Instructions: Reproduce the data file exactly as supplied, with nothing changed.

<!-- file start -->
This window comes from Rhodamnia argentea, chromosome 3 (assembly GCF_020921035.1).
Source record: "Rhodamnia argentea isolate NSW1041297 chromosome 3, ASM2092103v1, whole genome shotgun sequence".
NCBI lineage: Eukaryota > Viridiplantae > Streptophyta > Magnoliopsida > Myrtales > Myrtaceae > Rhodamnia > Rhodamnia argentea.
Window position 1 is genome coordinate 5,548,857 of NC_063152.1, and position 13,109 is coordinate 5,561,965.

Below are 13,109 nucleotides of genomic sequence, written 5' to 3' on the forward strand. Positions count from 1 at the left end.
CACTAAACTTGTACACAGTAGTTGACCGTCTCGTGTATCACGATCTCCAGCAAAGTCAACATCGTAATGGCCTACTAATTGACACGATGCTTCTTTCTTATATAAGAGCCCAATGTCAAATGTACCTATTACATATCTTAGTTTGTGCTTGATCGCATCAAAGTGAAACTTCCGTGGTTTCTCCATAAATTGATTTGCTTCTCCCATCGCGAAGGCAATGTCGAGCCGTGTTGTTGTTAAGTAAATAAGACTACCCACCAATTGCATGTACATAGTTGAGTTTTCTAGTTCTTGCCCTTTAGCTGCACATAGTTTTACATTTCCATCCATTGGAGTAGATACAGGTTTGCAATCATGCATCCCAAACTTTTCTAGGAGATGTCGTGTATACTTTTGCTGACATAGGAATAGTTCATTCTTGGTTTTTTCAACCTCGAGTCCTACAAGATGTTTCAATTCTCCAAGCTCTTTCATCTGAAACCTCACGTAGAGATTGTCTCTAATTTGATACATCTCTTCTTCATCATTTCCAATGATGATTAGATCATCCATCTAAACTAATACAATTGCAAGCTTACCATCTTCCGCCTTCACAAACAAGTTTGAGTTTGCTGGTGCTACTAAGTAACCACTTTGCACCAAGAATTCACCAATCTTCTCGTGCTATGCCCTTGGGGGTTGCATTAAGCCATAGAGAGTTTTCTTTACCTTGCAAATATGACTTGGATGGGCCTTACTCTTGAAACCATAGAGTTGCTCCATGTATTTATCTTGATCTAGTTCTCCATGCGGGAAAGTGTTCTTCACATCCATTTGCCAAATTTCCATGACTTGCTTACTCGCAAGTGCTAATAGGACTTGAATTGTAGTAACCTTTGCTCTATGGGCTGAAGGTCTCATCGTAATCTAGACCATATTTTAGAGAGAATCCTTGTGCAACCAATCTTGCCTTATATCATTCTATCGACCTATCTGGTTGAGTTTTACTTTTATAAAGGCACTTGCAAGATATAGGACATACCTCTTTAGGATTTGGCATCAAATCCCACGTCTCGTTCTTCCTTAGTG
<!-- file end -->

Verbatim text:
This window comes from Rhodamnia argentea, chromosome 3 (assembly GCF_020921035.1).
Source record: "Rhodamnia argentea isolate NSW1041297 chromosome 3, ASM2092103v1, whole genome shotgun sequence".
NCBI lineage: Eukaryota > Viridiplantae > Streptophyta > Magnoliopsida > Myrtales > Myrtaceae > Rhodamnia > Rhodamnia argentea.
Window position 1 is genome coordinate 5,548,857 of NC_063152.1, and position 13,109 is coordinate 5,561,965.

Below are 13,109 nucleotides of genomic sequence, written 5' to 3' on the forward strand. Positions count from 1 at the left end.
CACTAAACTTGTACACAGTAGTTGACCGTCTCGTGTATCACGATCTCCAGCAAAGTCAACATCGTAATGGCCTACTAATTGACACGATGCTTCTTTCTTATATAAGAGCCCAATGTCAAATGTACCTATTACATATCTTAGTTTGTGCTTGATCGCATCAAAGTGAAACTTCCGTGGTTTCTCCATAAATTGATTTGCTTCTCCCATCGCGAAGGCAATGTCGAGCCGTGTTGTTGTTAAGTAAATAAGACTACCCACCAATTGCATGTACATAGTTGAGTTTTCTAGTTCTTGCCCTTTAGCTGCACATAGTTTTACATTTCCATCCATTGGAGTAGATACAGGTTTGCAATCATGCATCCCAAACTTTTCTAGGAGATGTCGTGTATACTTTTGCTGACATAGGAATAGTTCATTCTTGGTTTTTTCAACCTCGAGTCCTACAAGATGTTTCAATTCTCCAAGCTCTTTCATCTGAAACCTCACGTAGAGATTGTCTCTAATTTGATACATCTCTTCTTCATCATTTCCAATGATGATTAGATCATCCATCTAAACTAATACAATTGCAAGCTTACCATCTTCCGCCTTCACAAACAAGTTTGAGTTTGCTGGTGCTACTAAGTAACCACTTTGCACCAAGAATTCACCAATCTTCTCGTGCTATGCCCTTGGGGGTTGCATTAAGCCATAGAGAGTTTTCTTTACCTTGCAAATATGACTTGGATGGGCCTTACTCTTGAAACCATAGAGTTGCTCCATGTATTTATCTTGATCTAGTTCTCCATGCGGGAAAGTGTTCTTCACATCCATTTGCCAAATTTCCATGACTTGCTTACTCGCAAGTGCTAATAGGACTTGAATTGTAGTAACCTTTGCTCTATGGGCTGAAGGTCTCATCGTAATCTAGACCATATTTTAGAGAGAATCCTTGTGCAACCAATCTTGCCTTATATCATTCTATCGACCTATCTGGTTGAGTTTTACTTTTATAAAGGCACTTGCAAGATATAGGACATACCTCTTTAGGATTTGGCATCAAATCCCACGTCTCGTTCTTCCTTAGTG